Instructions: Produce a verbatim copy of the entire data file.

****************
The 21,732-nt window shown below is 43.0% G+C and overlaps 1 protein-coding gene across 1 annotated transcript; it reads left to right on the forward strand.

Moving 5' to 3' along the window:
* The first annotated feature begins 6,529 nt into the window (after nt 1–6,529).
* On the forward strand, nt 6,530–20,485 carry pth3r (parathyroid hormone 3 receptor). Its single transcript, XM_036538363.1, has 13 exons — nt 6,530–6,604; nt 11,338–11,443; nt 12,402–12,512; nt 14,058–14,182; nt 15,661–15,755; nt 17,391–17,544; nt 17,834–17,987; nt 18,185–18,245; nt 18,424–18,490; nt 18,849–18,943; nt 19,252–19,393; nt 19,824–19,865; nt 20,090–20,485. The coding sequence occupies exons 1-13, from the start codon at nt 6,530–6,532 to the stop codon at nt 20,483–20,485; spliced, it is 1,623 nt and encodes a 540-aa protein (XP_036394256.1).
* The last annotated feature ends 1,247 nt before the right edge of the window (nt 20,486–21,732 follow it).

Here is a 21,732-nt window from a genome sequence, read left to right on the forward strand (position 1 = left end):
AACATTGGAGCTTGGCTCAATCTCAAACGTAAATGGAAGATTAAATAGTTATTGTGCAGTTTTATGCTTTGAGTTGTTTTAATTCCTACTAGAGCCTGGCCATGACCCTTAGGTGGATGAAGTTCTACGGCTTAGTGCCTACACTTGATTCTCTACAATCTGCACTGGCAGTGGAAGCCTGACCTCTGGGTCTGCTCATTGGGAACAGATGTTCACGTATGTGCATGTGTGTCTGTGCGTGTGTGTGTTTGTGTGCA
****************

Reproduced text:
The 21,732-nt window shown below is 43.0% G+C and overlaps 1 protein-coding gene across 1 annotated transcript; it reads left to right on the forward strand.

Moving 5' to 3' along the window:
* The first annotated feature begins 6,529 nt into the window (after nt 1–6,529).
* On the forward strand, nt 6,530–20,485 carry pth3r (parathyroid hormone 3 receptor). Its single transcript, XM_036538363.1, has 13 exons — nt 6,530–6,604; nt 11,338–11,443; nt 12,402–12,512; nt 14,058–14,182; nt 15,661–15,755; nt 17,391–17,544; nt 17,834–17,987; nt 18,185–18,245; nt 18,424–18,490; nt 18,849–18,943; nt 19,252–19,393; nt 19,824–19,865; nt 20,090–20,485. The coding sequence occupies exons 1-13, from the start codon at nt 6,530–6,532 to the stop codon at nt 20,483–20,485; spliced, it is 1,623 nt and encodes a 540-aa protein (XP_036394256.1).
* The last annotated feature ends 1,247 nt before the right edge of the window (nt 20,486–21,732 follow it).

Here is a 21,732-nt window from a genome sequence, read left to right on the forward strand (position 1 = left end):
AACATTGGAGCTTGGCTCAATCTCAAACGTAAATGGAAGATTAAATAGTTATTGTGCAGTTTTATGCTTTGAGTTGTTTTAATTCCTACTAGAGCCTGGCCATGACCCTTAGGTGGATGAAGTTCTACGGCTTAGTGCCTACACTTGATTCTCTACAATCTGCACTGGCAGTGGAAGCCTGACCTCTGGGTCTGCTCATTGGGAACAGATGTTCACGTATGTGCATGTGTGTCTGTGCGTGTGTGTGTTTGTGTGCA